Evacuate Refugees from Libyan War Zones

0 have signed. Let’s get to 25,000!


The Need: Refugees trapped in Libyan prisons amid an escalating civil war are begging the outside world to save their lives. They escaped war zones and fled persecution in their own homelands, and are seeking nothing more than protection and life with dignity. However, in Libya they have been left to die without protection, in a war zone from which they cannot flee. The U.S. State Department must act quickly to support evacuations of these innocent people from harm and save their lives.

The Story: Clashes between government forces and rebel militias are raging in Libya for the third time in 7 months. Over 10,000 Libyans have been displaced, but one group who have been unable to flee are the 6,000 refugees from Eritrea, Sudan and Somalia who are locked inside Libyan detention centers for simply seeking protection. About 3,000 of these refugees are currently trapped in areas of active combat, and their lives are at a great danger. Just today, militia soldiers entered the prison complex of Qaser Bin Ghashir and shot into the crowd of men, women and children, killing two refugees and wounding 10 more. The refugees must tend to the wounds of the injured themselves, as no medical aid has been able to reach them.

The refugees have just one lifeline in this nightmare: cell phones they managed to smuggle into their prisons. They use these phones to communicate with the outside world, sending messages of desperation to anyone who is willing to listen. Their messages are dire: there is barely any food, and children have perished as a result.  All of the guards have fled leaving them vulnerable to kidnappings by armed militias who want to use them as human shields or slave laborers, or by human traffickers who torture them to coerce ransom payments from their loved ones abroad.

Those who are held in these prisons are regular men, women and children who had no choice but to flee their homes because of violence and persecution in their countries. One man, whose name is withheld to protect his identity, was forced to flee the Darfur region of Sudan when Janjaweed militants burned his village down and massacred his friends and neighbors. He was then kidnapped by smugglers who spent a year torturing him to coerce ransom payment from his family until the Libyan army liberated him last year and brought him directly to prison.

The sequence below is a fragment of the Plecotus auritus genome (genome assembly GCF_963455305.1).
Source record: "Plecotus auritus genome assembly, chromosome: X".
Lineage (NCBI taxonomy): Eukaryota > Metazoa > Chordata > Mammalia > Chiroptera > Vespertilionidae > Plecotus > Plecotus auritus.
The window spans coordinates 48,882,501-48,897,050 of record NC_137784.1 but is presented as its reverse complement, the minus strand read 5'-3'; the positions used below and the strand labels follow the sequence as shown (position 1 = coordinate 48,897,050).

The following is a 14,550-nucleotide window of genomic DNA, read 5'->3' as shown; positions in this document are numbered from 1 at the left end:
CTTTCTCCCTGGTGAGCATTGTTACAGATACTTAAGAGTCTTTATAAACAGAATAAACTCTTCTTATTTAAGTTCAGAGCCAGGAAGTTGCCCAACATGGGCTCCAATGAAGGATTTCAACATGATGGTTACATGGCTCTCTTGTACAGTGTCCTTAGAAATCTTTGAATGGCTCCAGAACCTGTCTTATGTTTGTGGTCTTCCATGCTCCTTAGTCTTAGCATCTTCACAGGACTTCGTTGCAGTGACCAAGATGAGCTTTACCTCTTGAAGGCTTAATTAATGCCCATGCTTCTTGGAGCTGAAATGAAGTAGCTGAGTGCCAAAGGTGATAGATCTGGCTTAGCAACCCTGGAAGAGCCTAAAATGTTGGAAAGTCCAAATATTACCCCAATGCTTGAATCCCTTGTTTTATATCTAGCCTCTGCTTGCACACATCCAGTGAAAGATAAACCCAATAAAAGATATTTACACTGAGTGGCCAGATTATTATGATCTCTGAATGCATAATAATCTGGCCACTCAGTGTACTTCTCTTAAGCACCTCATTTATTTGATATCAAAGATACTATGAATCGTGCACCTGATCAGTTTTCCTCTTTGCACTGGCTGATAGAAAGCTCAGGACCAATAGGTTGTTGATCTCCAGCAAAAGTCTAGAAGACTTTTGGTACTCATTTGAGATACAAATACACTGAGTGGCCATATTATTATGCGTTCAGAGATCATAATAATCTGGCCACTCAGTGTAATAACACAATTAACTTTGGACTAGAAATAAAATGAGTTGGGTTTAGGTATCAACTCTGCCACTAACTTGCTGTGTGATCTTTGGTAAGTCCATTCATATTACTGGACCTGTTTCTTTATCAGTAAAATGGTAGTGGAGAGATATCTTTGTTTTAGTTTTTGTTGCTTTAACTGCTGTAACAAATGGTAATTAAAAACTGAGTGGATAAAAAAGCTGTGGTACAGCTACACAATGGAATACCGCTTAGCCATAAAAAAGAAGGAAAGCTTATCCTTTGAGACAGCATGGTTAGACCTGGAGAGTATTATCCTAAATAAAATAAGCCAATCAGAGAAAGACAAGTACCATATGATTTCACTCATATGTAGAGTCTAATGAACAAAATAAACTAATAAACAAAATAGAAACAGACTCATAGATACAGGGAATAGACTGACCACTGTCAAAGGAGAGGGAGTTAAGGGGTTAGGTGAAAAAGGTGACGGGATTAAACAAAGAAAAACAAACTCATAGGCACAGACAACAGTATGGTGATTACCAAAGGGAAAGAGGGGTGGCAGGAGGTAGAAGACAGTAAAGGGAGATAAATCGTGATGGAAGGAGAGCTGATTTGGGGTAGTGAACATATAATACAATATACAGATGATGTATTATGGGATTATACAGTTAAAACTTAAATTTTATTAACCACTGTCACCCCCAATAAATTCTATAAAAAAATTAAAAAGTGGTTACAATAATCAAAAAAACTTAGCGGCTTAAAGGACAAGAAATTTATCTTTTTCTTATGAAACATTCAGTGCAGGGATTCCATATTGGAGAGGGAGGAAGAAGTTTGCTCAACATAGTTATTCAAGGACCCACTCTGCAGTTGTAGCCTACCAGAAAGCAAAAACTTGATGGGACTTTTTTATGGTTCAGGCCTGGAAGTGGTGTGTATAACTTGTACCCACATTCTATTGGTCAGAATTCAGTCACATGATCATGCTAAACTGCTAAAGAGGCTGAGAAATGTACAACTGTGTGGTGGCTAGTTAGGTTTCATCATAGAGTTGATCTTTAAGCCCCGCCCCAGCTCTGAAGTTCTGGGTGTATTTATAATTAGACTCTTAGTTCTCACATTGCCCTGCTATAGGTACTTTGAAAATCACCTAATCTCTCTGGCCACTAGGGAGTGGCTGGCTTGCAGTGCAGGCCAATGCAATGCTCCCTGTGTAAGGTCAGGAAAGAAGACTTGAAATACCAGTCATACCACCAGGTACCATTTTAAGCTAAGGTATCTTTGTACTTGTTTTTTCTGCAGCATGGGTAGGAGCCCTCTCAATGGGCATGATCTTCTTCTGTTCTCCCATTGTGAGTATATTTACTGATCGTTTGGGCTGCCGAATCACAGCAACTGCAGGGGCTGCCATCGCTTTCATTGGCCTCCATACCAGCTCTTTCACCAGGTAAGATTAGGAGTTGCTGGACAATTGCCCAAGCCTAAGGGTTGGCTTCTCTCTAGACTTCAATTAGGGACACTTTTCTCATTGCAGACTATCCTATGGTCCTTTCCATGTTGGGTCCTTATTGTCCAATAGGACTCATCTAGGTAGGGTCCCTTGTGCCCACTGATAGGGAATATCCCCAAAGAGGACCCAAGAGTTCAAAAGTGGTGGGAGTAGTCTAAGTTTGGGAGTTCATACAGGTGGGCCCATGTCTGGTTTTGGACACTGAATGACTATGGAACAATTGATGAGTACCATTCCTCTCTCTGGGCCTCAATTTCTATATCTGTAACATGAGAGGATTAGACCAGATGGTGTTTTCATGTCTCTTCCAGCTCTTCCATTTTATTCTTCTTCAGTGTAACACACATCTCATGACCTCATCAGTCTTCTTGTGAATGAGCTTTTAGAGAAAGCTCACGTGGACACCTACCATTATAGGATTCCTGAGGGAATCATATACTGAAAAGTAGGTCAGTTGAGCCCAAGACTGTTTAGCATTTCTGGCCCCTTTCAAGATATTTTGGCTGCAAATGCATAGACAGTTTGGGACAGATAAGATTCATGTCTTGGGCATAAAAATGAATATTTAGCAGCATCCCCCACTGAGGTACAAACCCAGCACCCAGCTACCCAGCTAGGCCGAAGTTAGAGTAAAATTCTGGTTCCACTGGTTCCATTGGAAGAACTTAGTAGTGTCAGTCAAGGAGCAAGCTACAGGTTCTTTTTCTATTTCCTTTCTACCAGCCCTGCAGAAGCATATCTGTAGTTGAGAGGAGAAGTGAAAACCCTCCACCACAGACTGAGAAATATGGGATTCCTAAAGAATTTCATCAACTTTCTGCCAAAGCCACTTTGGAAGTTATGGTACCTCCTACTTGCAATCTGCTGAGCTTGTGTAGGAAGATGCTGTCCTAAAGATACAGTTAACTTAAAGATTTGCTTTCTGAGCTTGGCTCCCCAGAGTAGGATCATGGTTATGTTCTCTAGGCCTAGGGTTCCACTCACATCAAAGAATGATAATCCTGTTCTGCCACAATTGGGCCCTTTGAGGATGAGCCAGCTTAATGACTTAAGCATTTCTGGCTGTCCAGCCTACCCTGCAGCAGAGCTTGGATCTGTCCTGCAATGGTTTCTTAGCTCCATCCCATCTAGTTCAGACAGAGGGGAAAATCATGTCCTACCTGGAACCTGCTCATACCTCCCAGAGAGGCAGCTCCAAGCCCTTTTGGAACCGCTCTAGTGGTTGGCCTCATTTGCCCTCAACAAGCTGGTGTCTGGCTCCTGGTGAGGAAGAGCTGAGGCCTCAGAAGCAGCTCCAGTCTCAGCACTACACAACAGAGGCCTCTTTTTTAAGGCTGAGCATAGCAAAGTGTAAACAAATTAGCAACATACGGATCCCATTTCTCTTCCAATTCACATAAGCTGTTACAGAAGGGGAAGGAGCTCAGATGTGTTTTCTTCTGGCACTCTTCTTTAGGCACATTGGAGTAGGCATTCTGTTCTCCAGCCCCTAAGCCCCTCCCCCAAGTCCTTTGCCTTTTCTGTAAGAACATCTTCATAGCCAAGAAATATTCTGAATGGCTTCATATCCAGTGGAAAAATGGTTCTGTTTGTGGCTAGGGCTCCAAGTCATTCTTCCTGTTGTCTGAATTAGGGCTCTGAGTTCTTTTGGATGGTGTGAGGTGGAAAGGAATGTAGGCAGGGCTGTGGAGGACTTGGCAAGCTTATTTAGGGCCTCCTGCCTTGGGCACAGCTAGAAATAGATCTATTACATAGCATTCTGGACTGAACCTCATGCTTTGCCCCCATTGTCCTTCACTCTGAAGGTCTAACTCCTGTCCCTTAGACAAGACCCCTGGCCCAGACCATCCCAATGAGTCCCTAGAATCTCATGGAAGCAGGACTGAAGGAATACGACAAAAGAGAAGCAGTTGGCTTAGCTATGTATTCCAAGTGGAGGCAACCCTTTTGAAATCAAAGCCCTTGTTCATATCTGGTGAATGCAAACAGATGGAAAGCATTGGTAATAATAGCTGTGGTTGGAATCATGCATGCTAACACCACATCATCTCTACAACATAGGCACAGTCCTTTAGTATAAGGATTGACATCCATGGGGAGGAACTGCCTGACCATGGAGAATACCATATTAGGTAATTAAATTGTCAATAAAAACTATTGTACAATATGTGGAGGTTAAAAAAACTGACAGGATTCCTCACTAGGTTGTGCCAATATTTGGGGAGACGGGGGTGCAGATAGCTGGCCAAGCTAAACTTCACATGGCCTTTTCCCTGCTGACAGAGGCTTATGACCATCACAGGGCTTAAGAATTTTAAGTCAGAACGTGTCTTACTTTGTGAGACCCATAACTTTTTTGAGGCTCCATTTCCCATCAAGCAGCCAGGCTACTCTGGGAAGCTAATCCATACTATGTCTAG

Another man from Eritrea fled to save his family’s lives when the regime’s army tried to hold him as a political prisoner without trial. Upon reaching Sudan, he was kidnapped and sold to traffickers who tortured him for money. Finally, they put him in a boat to cross the Mediterranean Sea but the Libyan coast guard intercepted them, sending him directly to prison. He has not seen his wife or son in almost five years, and worries his child will grow up fatherless.

The UN Refugee Agency (UNHCR) has only been able to successfully evacuate 500 people so far. This is an important start, but is just a small drop in the bucket. The international community needs to intervene now to save the lives of thousands more people who are still trapped in a war zone. The refugees know that the only solution is to be evacuated - and not just to other prisons in Libya where the conditions are equally dire or worse.

A few months ago, I received my first message from a refugee in Libya. The stories he told left me in horror and disbelief, but as I got to know him and the other detainees my fear turned into a need to act. They have asked me to help share their stories with the world, in the hopes that help will come if their stories are heard. And now, I’m asking for your help.

By signing this petition, you have the opportunity to send two messages. First, your signature will implore the U.S. State Department to support large-scale evacuations of refugees out of Libya. And second, you will send a message of support and hope the thousands of innocent people trapped in another country’s war zone, to remind them that the world has not abandoned them to die alone.